Board Chair Is Personally Liable
For Failure to Pay Withholding Taxes
Court says role as line of credit lender to nonprofit
shows significant and substantial control over finances
The volunteer board chair of a nonprofit drug and alcohol treatment program who made start-up and bridge loans to the organization and paid $193,000 in unpaid withholding taxes has lost a suit to recover the funds he personally advanced to pay the taxes. A federal District Court in Tennessee has held that he was a “responsible person” and personally liable to pay the taxes the organization failed to pay itself. (Bunch v. Commissioner, E.D. TN, No. 2:10-CV-122, 3/8/12.)
Roy Don Bunch had been involved with Perceptions, Inc. and its affiliate Bendell Services from the beginning. He served as chair of the board, provided rent-free office space, and played an active role in its financial management. He made start-up loans and “bridge” loans when Bendell did not have enough money to pay its bills. Between February 2005 and August 2007, he loaned a total of $648,000, only some of which was repaid when Bendell had the funds to do so. He took over paying the bills personally in 2007.
When the organization failed to pay its withholding taxes in 2006 and 2007, the IRS ordered him to pay personally. After losing an appeal in which the IRS did not say why it considered him a responsible person, he filed for a refund.
Section 6672 of the Tax Code imposes personal liability on any person who is responsible for paying the withholding tax and willfully fails to turn the funds over to the government. The test for determining responsibility, the Court said, is “essentially a functional one, focusing upon the degree of influence and control which the person exercised over the financial affairs of the corporation and, specifically, disbursements of funds and the priority of payments to creditors.”
Courts have developed a nonexclusive list of facts for consideration, the Court said: (1) the duties of the officer as outlined by the bylaws; (2) the ability to sign checks for the organization; (3) the identity of the officers or directors; (4) the identity of the individuals who hire or fire employees; and (5) the identity of the individuals in control of the financial affairs of the organization. They have also considered whether the person has access to the books and records of the organization and whether the person has made personal loans to it.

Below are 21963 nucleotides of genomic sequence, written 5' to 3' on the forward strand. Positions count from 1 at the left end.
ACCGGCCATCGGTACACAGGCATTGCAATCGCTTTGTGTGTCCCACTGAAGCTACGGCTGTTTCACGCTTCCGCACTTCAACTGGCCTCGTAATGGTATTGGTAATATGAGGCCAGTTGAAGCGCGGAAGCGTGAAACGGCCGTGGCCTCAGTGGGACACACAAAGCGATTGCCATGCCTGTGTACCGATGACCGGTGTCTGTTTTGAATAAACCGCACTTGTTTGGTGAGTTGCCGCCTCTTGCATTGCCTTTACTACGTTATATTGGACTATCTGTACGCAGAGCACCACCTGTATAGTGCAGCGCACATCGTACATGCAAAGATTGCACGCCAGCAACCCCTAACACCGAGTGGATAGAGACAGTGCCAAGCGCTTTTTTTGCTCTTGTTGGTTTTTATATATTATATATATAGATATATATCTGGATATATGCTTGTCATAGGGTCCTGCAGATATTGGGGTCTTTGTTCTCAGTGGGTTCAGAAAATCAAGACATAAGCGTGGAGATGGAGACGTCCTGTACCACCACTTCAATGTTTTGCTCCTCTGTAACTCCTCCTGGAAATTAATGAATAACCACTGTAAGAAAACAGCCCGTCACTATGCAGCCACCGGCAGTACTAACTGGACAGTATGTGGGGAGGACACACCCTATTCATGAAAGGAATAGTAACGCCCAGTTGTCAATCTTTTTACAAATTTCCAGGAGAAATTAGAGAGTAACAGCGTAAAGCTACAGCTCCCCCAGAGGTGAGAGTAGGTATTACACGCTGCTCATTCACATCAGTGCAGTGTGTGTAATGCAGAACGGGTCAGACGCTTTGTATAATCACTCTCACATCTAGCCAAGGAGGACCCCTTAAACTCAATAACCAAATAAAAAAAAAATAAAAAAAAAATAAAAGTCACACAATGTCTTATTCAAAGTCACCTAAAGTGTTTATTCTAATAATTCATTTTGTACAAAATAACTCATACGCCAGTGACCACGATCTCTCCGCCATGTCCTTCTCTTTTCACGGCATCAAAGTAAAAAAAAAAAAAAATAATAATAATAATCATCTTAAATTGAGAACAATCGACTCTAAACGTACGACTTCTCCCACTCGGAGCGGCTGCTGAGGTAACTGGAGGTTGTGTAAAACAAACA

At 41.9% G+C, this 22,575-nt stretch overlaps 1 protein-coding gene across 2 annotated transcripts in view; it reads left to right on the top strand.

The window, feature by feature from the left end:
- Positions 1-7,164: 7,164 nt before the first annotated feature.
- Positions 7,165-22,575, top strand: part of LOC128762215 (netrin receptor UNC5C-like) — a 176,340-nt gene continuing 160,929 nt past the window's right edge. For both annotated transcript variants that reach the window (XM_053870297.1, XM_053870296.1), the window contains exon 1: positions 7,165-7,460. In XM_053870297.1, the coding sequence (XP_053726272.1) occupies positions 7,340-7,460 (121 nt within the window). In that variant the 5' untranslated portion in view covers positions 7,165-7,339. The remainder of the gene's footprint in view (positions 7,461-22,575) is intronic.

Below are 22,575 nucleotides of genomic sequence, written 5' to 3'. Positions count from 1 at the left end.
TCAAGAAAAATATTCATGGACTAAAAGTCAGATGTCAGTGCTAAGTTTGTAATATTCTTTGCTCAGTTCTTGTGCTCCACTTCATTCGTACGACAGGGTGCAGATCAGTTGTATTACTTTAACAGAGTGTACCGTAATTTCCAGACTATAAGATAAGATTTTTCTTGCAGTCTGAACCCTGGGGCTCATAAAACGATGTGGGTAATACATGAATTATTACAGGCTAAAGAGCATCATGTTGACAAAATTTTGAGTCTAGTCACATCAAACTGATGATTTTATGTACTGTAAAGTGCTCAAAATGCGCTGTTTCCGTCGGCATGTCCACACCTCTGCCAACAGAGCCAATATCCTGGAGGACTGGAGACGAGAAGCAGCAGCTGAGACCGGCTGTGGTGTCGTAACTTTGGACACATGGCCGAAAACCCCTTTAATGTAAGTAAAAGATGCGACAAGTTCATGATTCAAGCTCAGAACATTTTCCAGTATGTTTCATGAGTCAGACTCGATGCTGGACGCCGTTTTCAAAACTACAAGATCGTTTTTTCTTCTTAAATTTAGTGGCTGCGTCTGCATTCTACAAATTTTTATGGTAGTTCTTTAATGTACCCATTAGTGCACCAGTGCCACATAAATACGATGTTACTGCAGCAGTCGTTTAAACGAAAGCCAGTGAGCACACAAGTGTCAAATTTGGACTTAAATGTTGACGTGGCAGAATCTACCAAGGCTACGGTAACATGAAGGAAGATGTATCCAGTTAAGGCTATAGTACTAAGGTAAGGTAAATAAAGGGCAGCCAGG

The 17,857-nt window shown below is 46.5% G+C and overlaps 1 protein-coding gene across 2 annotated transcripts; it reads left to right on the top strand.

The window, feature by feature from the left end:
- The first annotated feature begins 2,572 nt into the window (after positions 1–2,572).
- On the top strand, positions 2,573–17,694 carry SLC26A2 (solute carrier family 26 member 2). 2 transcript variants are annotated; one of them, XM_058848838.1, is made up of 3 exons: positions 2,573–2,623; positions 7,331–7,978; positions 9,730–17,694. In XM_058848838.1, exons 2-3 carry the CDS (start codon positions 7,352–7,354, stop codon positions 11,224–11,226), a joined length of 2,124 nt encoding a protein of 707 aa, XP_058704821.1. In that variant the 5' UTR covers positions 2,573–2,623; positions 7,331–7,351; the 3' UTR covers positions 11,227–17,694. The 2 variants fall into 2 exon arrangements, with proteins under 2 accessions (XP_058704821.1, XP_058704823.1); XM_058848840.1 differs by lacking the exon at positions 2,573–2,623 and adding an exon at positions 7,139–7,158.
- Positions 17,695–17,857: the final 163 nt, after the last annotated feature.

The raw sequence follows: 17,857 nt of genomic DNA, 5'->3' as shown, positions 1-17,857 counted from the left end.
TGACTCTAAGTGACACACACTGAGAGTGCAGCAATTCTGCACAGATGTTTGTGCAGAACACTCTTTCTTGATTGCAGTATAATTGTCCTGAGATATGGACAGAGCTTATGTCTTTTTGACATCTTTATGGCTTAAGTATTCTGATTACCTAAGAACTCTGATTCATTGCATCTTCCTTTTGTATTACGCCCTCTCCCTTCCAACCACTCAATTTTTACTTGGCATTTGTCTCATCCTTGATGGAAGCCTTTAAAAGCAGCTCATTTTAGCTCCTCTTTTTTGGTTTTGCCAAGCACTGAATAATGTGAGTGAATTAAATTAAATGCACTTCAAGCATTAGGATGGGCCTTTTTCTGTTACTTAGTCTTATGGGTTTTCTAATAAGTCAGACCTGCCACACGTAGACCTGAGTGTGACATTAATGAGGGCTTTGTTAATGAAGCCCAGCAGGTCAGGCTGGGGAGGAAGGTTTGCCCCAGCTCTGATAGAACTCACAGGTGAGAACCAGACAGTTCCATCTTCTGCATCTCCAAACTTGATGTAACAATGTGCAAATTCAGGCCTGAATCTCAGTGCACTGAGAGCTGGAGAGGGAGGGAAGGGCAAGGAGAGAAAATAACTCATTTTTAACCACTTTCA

“Willfulness” is deemed to be present if “the responsible person had knowledge of the tax delinquency and failed to rectify it when there were available funds to pay the government,” the Court said.
Bunch admitted he was the responsible person when he took over paying the bills, but claimed he was not responsible before that point. The Court said he had not shown he was not responsible.
“Although Bunch had no ownership interest in the corporation, did not hire or fire employees or have check writing authority,” the Court wrote, “he clearly exerted significant and substantial control over the financial affairs of Perceptions by acting as a de facto line of credit for the corporation. Bunch made ‘start-up’ loans and ‘bridge’ loans to Perceptions throughout its existence, enabling him, if he chose, to exercise almost total control over the corporation, certainly to the extent of assuring payment of trust fund taxes. Bunch had the status, as Chairman of the Board and a director, and the authority and duty necessary to be a responsible person. In fact, he had the ability to force Perceptions out of business by simply withholding his periodic loans from the corporation. That he did not assume actual check writing authority until June, 2007, rather than indicating that he was not a responsible person, simply illustrates his ability to assume that responsibility at any time.”
The Court also found that he did not meet his burden of proving that he did not willfully fail to pay the taxes. It said that the record showed that Perceptions had access to sufficient funds to pay the taxes. “In fact, the amounts paid to Bunch personally in repayment of his loans to the corporation were more than sufficient to meet the company’s withholding tax liability. Even if Bunch did not have actual knowledge of the tax delinquency, his conduct in this case clearly constitutes the requisite recklessness to meet the willfulness element.”
YOU NEED TO KNOW
The IRS is really serious about the failure to pay over withholding taxes and is not reluctant to impose personal liability on those individuals “responsible” for the payments. It is one of the few reasons for which a volunteer director is likely to be personally liable, and a legitimate reason to lose sleep at night.
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